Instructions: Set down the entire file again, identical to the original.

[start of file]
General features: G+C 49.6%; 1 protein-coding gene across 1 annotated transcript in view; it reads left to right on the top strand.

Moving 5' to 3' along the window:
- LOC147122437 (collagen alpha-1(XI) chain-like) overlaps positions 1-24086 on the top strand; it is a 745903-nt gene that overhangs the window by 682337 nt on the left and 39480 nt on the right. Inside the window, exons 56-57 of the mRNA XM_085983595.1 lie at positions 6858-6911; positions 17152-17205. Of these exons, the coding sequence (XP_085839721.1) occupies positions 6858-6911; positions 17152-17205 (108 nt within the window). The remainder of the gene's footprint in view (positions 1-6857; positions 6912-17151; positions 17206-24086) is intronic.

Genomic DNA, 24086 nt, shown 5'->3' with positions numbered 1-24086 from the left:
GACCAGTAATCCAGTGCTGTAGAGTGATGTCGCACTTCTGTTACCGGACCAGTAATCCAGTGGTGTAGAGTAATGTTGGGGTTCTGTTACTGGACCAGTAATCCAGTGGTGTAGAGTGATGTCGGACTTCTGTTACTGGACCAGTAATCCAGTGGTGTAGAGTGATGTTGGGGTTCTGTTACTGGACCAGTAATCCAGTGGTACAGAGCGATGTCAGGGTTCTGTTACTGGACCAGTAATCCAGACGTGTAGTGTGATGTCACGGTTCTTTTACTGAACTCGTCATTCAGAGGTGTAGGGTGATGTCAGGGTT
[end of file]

General features: G+C 49.6%; 1 protein-coding gene across 1 annotated transcript in view; it reads left to right on the top strand.

Moving 5' to 3' along the window:
- LOC147122437 (collagen alpha-1(XI) chain-like) overlaps positions 1-24086 on the top strand; it is a 745903-nt gene that overhangs the window by 682337 nt on the left and 39480 nt on the right. Inside the window, exons 56-57 of the mRNA XM_085983595.1 lie at positions 6858-6911; positions 17152-17205. Of these exons, the coding sequence (XP_085839721.1) occupies positions 6858-6911; positions 17152-17205 (108 nt within the window). The remainder of the gene's footprint in view (positions 1-6857; positions 6912-17151; positions 17206-24086) is intronic.

Genomic DNA, 24086 nt, shown 5'->3' with positions numbered 1-24086 from the left:
GACCAGTAATCCAGTGCTGTAGAGTGATGTCGCACTTCTGTTACCGGACCAGTAATCCAGTGGTGTAGAGTAATGTTGGGGTTCTGTTACTGGACCAGTAATCCAGTGGTGTAGAGTGATGTCGGACTTCTGTTACTGGACCAGTAATCCAGTGGTGTAGAGTGATGTTGGGGTTCTGTTACTGGACCAGTAATCCAGTGGTACAGAGCGATGTCAGGGTTCTGTTACTGGACCAGTAATCCAGACGTGTAGTGTGATGTCACGGTTCTTTTACTGAACTCGTCATTCAGAGGTGTAGGGTGATGTCAGGGTT